While working around the home this summer, it is not unusual to notice the papery nest of a wasp tucked under the eaves, hidden behind a loose shutter, or placed in some other protected spot. While an encounter with this type of structure may temporarily disrupt a painting project or repair work, such a sanctuary is vital to the summer success of these familiar yellow and black insects, and should be left alone if at all possible as wasps play a role in helping to control the populations of numerous insects, spiders and other bugs.
Out of an entire summer colony, only a few females that are born in late summer with adequate stores of fat are capable of surviving the winter in the coldest parts of New York State. After abandoning their nest and mating with a male, these individuals typically burrow into the soil, or seek shelter inside a thick, hollow log that will eventually become buried by snow.
During mid-spring, when conditions improve, these females emerge from their winter dormancy and begin to search for a sheltered spot in which to construct their papery nest. By chewing on softened pieces of partially rotted wood, and mixing this mass with chemicals in their mouth, the females, known to some as queens, fashion the mixture into a sheet that dries and forms a grayish papery substance. Initially, a small collection of hexagonal cells are produced to house the first eggs laid by the fertile female.
It takes about a week for the eggs to hatch into the tiny, worm-like larvae which remain within the papery walls of their nursery. Because the larvae require a diet high in animal protein, the matriarch of the colony goes in an almost constant search for small insects and other types of invertebrates to appease their appetite.
It takes almost two weeks before the immature wasps are ready to enter the pupa stage, and then nearly two more weeks before the transition into an adult wasp is completed. During this period, the female may add more cells to her infant colony and lay more eggs in order to increase the number of individuals that eventually will inhabit the nest.
By the start of summer, her first in a series of adult offspring emerge from their cells. All of these are females, and they instinctively assume the various chores that must be carried out to maintain the colony. The fertile female eventually settles into the role of simply laying eggs in cells constructed by the recently hatched workers.
During the early summer, wasp colonies are relatively small and contain only a limited number of females. As the number of residents increase, the colony’s need for small insects and other bugs to feed the developing larvae increases correspondingly.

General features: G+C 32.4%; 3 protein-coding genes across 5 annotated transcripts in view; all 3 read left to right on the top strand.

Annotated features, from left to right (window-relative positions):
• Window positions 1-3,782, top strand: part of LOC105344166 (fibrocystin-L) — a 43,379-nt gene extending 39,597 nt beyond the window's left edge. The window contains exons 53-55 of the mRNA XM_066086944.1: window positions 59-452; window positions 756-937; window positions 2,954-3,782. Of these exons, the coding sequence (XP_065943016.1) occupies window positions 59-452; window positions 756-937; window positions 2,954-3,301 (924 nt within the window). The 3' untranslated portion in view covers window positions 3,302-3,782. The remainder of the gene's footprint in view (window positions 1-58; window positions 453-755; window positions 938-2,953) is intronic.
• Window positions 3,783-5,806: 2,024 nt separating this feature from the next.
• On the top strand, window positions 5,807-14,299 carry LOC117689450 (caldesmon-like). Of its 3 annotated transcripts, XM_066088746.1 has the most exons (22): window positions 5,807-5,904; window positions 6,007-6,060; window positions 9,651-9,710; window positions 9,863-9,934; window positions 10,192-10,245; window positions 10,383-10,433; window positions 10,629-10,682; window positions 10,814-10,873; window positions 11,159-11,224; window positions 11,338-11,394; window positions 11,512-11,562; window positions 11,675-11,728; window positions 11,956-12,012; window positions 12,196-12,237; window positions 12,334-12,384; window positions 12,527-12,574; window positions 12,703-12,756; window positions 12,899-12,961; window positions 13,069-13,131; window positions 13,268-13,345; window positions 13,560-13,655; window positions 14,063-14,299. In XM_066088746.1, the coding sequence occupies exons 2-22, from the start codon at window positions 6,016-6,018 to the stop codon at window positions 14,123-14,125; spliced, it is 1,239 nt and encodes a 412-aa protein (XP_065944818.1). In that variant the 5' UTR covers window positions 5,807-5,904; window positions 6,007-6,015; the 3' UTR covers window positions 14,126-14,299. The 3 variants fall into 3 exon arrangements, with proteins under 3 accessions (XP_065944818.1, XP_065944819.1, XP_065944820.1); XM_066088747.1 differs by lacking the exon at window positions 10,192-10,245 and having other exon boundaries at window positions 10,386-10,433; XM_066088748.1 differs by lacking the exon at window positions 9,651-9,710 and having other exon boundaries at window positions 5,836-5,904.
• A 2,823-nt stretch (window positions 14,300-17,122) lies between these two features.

While the larvae require a diet rich in protein, the adults need fluids that contain a high caloric content. Nectar from flowers and juices that develop within fruits and berries, like raspberries and blackberries, are traditionally sought out by adult wasps when they want to satisfy their own hunger.
As summer starts to wane in another few weeks, the fertile female slows the rate at which she lays eggs within her paper covered nursery. Since the increased number of worker wasps now has fewer larvae to feed, their search for bugs eventually turns to a search for the more sugary items that they favor. (In late summer, wasps prefer visiting a table with an opened can of soda, a cup of fruit juice, or some flavorful topping dripping from a burger rather than picking aphids or caterpillars from plants in a garden.)
As the fertile female’s source of sperm dwindles, she will lay a few eggs that fail to become fertilized. These eggs still hatch, but the resultant wasps have only a half set of chromosomes. These individuals are males, and their sole purpose is to mate with those females with an excess of fat in their system that are capable of surviving the winter.
While wasps are noted for the painful sting they can inflict, these insects do help the environment by controlling bug populations. Destroying a papery nest in mid summer before the individuals that can survive the winter develop could impact a wasp population in an area. This in turn allows other bugs the freedom to propagate with fewer checks on their numbers. A simple rule that I try to follow whenever I encounter a wasp nest while painting is: leave the painting project until next spring and go out on the lake.
Photo of young paper wasp queen courtesy Wikimedia user Alvesgaspar.